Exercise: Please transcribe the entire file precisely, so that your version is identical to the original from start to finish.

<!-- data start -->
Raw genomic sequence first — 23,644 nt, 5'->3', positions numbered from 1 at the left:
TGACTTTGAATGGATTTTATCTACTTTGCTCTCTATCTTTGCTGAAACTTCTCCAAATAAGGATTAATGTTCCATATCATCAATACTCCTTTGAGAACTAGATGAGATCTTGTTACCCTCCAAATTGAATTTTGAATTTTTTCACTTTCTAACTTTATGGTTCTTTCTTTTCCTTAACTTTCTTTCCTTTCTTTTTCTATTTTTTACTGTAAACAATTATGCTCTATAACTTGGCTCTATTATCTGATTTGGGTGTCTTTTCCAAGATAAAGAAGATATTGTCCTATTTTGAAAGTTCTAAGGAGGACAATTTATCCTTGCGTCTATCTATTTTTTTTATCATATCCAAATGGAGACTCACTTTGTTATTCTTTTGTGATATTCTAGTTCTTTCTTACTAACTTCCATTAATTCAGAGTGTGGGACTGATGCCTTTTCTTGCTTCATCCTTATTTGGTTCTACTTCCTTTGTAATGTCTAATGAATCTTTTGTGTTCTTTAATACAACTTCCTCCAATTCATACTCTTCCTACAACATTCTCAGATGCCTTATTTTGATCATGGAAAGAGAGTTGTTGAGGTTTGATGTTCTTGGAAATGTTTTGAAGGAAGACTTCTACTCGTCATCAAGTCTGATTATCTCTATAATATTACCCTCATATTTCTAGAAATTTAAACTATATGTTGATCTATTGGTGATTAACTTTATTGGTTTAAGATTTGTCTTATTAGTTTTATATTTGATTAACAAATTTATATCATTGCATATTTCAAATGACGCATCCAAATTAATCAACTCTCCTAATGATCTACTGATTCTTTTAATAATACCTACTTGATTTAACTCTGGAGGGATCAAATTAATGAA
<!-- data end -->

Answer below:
Raw genomic sequence first — 23,644 nt, 5'->3', positions numbered from 1 at the left:
TGACTTTGAATGGATTTTATCTACTTTGCTCTCTATCTTTGCTGAAACTTCTCCAAATAAGGATTAATGTTCCATATCATCAATACTCCTTTGAGAACTAGATGAGATCTTGTTACCCTCCAAATTGAATTTTGAATTTTTTCACTTTCTAACTTTATGGTTCTTTCTTTTCCTTAACTTTCTTTCCTTTCTTTTTCTATTTTTTACTGTAAACAATTATGCTCTATAACTTGGCTCTATTATCTGATTTGGGTGTCTTTTCCAAGATAAAGAAGATATTGTCCTATTTTGAAAGTTCTAAGGAGGACAATTTATCCTTGCGTCTATCTATTTTTTTTATCATATCCAAATGGAGACTCACTTTGTTATTCTTTTGTGATATTCTAGTTCTTTCTTACTAACTTCCATTAATTCAGAGTGTGGGACTGATGCCTTTTCTTGCTTCATCCTTATTTGGTTCTACTTCCTTTGTAATGTCTAATGAATCTTTTGTGTTCTTTAATACAACTTCCTCCAATTCATACTCTTCCTACAACATTCTCAGATGCCTTATTTTGATCATGGAAAGAGAGTTGTTGAGGTTTGATGTTCTTGGAAATGTTTTGAAGGAAGACTTCTACTCGTCATCAAGTCTGATTATCTCTATAATATTACCCTCATATTTCTAGAAATTTAAACTATATGTTGATCTATTGGTGATTAACTTTATTGGTTTAAGATTTGTCTTATTAGTTTTATATTTGATTAACAAATTTATATCATTGCATATTTCAAATGACGCATCCAAATTAATCAACTCTCCTAATGATCTACTGATTCTTTTAATAATACCTACTTGATTTAACTCTGGAGGGATCAAATTAATGAA